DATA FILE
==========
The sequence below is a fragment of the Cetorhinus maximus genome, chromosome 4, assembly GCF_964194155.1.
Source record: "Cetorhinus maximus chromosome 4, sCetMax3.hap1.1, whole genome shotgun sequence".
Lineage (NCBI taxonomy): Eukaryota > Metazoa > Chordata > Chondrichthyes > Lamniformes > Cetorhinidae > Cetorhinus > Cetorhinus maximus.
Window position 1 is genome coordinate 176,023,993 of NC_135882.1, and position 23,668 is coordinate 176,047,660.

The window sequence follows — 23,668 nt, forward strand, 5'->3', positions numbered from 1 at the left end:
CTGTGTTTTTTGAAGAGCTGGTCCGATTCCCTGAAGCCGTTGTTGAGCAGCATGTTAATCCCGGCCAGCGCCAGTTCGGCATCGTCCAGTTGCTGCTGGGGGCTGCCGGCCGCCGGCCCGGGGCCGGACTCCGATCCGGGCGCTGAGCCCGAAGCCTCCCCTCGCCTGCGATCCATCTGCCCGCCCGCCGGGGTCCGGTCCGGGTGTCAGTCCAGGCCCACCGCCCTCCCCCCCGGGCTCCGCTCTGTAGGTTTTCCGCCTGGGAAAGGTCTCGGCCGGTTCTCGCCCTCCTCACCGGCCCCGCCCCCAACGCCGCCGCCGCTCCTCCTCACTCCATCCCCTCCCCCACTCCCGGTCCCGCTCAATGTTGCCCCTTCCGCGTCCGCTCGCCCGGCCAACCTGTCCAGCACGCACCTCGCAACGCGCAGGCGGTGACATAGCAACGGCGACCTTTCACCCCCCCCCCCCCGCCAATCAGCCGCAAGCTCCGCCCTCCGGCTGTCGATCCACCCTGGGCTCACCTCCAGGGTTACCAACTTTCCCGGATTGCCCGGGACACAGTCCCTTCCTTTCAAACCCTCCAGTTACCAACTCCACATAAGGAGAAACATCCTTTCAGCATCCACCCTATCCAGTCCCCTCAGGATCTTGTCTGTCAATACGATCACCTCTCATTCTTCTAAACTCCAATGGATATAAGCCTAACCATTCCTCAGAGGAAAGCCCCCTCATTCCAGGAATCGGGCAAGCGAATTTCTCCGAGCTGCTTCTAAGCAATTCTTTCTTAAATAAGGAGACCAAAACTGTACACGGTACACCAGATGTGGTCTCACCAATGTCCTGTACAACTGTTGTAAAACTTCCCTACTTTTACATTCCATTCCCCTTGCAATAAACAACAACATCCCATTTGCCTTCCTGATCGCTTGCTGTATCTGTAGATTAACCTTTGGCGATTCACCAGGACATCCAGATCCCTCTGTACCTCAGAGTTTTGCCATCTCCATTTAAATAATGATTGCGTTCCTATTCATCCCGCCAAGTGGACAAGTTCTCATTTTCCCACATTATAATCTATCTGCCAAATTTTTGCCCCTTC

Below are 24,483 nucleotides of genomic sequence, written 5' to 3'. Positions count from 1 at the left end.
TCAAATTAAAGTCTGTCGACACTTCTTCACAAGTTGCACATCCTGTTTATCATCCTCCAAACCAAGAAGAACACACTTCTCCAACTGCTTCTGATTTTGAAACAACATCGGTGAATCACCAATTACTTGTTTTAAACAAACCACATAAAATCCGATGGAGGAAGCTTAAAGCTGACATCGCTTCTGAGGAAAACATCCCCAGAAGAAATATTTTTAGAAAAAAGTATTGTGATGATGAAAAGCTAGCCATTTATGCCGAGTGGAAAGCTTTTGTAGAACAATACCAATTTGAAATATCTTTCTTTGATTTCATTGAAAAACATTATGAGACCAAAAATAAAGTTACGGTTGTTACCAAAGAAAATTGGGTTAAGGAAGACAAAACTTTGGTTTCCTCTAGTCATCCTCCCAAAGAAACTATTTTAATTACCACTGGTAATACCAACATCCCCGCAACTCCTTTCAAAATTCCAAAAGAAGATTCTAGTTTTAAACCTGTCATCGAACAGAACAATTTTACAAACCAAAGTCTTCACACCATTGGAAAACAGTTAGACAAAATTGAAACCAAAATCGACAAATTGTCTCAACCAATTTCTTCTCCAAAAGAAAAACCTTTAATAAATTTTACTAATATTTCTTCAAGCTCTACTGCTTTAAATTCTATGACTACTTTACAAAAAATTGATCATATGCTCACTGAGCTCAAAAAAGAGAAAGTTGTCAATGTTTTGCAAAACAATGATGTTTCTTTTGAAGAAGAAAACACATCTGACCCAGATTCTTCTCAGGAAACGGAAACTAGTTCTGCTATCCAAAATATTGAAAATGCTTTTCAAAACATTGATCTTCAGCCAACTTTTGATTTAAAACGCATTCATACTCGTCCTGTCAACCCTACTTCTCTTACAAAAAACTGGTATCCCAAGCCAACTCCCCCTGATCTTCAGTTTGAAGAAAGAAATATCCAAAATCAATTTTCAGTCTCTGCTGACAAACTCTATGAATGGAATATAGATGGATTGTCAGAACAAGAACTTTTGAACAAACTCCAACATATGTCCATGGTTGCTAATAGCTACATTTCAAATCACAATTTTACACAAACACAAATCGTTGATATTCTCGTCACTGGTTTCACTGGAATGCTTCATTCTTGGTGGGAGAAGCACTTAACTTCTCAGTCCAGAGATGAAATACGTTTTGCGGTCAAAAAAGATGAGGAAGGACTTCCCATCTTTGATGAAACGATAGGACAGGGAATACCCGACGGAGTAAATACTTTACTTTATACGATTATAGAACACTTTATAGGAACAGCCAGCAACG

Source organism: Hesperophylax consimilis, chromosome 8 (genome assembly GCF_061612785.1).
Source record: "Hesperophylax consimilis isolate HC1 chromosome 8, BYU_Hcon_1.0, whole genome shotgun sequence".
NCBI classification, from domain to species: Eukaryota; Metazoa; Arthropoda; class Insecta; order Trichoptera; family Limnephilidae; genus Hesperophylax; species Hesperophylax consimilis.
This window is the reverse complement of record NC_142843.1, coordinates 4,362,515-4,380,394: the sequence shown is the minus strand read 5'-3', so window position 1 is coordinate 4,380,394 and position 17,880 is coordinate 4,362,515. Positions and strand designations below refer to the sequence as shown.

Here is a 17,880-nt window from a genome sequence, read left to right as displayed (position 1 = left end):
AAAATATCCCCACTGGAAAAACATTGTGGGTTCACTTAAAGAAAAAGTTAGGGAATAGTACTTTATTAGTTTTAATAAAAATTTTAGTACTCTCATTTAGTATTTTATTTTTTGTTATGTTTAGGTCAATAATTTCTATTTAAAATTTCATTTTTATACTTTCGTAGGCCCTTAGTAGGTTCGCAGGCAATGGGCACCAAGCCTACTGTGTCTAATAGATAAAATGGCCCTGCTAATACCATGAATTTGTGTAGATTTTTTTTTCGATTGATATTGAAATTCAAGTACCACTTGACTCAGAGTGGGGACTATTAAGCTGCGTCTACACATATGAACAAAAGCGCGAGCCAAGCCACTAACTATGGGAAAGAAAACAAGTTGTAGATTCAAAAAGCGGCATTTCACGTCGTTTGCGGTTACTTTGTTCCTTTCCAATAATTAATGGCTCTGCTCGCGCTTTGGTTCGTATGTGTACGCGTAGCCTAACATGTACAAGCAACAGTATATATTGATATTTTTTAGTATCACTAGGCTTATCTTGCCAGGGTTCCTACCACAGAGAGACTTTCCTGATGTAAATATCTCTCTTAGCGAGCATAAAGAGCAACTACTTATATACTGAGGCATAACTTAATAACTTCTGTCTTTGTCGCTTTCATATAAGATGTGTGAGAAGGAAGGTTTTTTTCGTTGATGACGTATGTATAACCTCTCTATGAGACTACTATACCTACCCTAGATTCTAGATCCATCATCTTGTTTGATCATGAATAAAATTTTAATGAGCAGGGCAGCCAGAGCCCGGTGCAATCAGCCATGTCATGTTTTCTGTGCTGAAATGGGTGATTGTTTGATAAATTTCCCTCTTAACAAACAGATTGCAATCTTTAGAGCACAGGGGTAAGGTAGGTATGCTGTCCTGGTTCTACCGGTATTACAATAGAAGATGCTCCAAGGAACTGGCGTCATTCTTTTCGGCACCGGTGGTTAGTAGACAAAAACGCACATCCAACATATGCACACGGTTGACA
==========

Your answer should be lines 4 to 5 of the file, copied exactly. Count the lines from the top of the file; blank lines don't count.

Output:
Window position 1 is genome coordinate 176,023,993 of NC_135882.1, and position 23,668 is coordinate 176,047,660.

The window sequence follows — 23,668 nt, forward strand, 5'->3', positions numbered from 1 at the left end: